The Town of Hillsborough’s Board of Commissioners (BOC) has approved a $22 million budget for fiscal year 2019-20 as of June 10.
“I believe our budget represents good stewardship of our limited resources,” Mayor Tom Stevens said in a Town of Hillsborough press release. “We have a thoughtful process of creating the budget, in a sensible multi-year format, with care to allocate funds in support of town staff to do their work well and do it right. In the long run, that delivers the best value for the citizens we serve.”
The budget will go into effect on July 1, at the start of the new fiscal year.
It is composed of $10.6 million in General Fund expenses, $10.8 million in Water and Sewer Fund expenses and just over $650,000 in Stormwater Utility Fund expenses. The budget is $600,000 less than the budget for fiscal year 2018-19.
The budget does not include a tax rate change, making this the seventh year in a row that the Town of Hillsborough has kept tax rates the same.
Water and sewer rates will increase five percent each. The average residential customer uses 3,864 gallons per month. Based on this average usage, the average in-town customer will pay $1.70 more per month for water and $2.51 more per month for sewer, and the average out-of-town customer will pay $3.32 more per month for water and $4.91 more per month for sewer.
These increases are being implemented to cover the roughly $14.5 million West Fork Eno Reservoir expansion and 2014’s roughly $18 million wastewater treatment plant upgrade.
Other causes of the rate increases are the loss of the Efland-Cheeks sewer customers to the Mebane system in 2019 -- a loss of over $350,000 annually for the Town of Hillsborough -- and a decreased use of non-recurring revenues to balance the budget, meaning that the town “must minimize use of development fee revenues and savings to responsibly maintain the water and sewer system, maintain the AA rating for bonds sold to expand the reservoir, and plan for unexpected costs during the expansion” according to Town of Hillsborough materials.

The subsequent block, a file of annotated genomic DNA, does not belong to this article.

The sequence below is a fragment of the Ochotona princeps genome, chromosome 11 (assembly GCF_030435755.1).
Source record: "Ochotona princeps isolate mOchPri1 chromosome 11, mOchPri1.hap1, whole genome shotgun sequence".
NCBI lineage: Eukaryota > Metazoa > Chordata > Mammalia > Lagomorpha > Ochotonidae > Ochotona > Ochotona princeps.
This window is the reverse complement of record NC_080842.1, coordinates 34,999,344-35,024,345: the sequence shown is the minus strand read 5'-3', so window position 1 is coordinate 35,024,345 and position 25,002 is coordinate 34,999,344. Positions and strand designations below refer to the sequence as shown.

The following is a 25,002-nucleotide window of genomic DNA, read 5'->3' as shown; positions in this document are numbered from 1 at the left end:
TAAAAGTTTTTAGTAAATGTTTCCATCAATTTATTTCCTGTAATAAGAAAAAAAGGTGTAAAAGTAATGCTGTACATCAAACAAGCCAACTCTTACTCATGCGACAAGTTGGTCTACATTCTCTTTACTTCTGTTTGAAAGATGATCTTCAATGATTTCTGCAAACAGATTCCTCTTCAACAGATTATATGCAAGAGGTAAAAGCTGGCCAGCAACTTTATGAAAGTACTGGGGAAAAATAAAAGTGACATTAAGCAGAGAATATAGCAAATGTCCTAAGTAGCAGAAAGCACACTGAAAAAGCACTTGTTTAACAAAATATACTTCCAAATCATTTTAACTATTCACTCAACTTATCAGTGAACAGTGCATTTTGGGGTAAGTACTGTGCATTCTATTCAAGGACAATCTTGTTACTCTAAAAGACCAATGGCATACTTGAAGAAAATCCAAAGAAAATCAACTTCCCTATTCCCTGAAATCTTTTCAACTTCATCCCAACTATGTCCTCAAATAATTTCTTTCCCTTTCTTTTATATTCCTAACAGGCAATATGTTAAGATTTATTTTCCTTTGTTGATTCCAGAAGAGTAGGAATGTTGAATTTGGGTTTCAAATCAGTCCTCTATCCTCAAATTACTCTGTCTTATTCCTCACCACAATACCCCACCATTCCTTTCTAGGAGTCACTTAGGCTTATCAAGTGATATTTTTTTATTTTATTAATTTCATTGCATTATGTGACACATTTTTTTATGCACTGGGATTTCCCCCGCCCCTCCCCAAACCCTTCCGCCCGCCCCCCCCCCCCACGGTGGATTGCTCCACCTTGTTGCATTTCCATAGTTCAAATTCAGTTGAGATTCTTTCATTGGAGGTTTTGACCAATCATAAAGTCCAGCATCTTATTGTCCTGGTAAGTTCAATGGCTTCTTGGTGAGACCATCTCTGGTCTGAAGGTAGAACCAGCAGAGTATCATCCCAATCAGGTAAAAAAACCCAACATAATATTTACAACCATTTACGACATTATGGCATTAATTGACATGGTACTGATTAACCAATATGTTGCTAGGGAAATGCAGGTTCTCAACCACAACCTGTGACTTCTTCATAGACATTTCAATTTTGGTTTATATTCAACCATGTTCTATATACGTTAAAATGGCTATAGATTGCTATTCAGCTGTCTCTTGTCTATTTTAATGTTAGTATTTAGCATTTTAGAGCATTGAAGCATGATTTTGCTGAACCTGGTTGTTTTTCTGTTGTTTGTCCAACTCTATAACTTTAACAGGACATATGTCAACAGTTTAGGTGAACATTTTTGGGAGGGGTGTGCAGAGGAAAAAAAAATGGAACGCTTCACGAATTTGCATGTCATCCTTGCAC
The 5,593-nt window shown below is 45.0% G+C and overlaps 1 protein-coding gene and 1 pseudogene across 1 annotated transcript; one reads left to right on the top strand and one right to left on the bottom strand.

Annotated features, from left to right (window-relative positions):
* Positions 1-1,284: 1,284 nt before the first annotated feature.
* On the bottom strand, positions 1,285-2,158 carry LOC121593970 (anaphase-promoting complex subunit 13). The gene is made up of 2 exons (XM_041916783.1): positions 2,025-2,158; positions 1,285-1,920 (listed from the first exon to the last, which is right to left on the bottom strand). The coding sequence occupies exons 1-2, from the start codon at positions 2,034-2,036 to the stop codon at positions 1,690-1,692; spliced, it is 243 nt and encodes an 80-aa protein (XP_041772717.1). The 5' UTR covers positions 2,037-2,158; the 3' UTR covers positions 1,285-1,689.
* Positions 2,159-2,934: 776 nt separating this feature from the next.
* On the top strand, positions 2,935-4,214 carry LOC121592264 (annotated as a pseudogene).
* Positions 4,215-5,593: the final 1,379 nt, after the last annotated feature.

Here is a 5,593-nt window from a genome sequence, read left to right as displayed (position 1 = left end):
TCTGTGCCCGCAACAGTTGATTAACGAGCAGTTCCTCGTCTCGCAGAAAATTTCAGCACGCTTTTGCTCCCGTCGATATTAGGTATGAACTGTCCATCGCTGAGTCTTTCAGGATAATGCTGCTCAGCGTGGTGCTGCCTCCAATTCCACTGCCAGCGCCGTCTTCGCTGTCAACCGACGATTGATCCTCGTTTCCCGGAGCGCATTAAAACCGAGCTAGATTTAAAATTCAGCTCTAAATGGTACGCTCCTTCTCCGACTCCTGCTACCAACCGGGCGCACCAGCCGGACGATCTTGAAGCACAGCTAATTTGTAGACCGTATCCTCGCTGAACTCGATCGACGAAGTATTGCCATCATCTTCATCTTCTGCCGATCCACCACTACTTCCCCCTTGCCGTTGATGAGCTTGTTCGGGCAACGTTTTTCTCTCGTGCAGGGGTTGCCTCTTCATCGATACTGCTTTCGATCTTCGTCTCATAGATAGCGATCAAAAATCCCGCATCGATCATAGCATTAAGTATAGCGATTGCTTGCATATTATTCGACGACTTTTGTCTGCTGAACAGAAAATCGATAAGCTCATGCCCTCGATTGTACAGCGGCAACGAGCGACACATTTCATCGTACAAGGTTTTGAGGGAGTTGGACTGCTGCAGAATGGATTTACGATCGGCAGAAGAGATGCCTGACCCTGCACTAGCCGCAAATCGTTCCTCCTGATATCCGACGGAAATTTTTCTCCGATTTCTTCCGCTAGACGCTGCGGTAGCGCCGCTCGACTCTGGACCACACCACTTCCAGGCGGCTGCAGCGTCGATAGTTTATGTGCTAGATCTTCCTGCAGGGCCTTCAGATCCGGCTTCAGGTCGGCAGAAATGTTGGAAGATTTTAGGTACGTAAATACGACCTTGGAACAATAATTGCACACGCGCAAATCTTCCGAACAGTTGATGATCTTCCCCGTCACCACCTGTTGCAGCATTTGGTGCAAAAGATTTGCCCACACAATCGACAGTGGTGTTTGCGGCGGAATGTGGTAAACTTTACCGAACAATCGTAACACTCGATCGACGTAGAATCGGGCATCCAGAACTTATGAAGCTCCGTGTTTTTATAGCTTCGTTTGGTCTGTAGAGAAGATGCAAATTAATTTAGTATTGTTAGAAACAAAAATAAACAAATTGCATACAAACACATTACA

Budget highlights include the repaving of five percent of town streets, which is part of a plan to repave streets on a 20 year cycle. This project will cost an estimated $360,500, and $175,000 of this will come from gas tax revenues allocated to Hillsborough by the State Street-Aid program, also known as the Powell Bill.
The budget also includes an increased payment to Orange Rural Fire Department for fire protection services to help cover an increase in operating costs, which will cost about $43,000.
Two positions will see an increase in hours. The public information officer position will go from 28 to 40 hours per week, costing an estimated $13,000. The part-time fire inspector will go from 8 to 16 hours weekly and also be allocated a vehicle, costing an estimated $18,000.
An unfilled community policing position will be converted to an assistant police chief position that will address staffing, training and operational needs -- this position will cost about $45,000.
Another roughly $315,000 will go towards implementing a $15 minimum wage. Market rate adjustments and mid-year performance evaluation adjustments will also be implemented, and will be covered by around $35,000 from the General Fund and $10,000 from the Water and Sewer Fund.
The budget was approved after a May 28 public hearing, and includes Hillsborough’s balanced scorecard, a system of measures used in the annual budget process to implement and communicate the mission, vision and strategy of Hillsborough’s BOC. The budget also includes departmental scorecards and maps of how priorities and strategies for each department.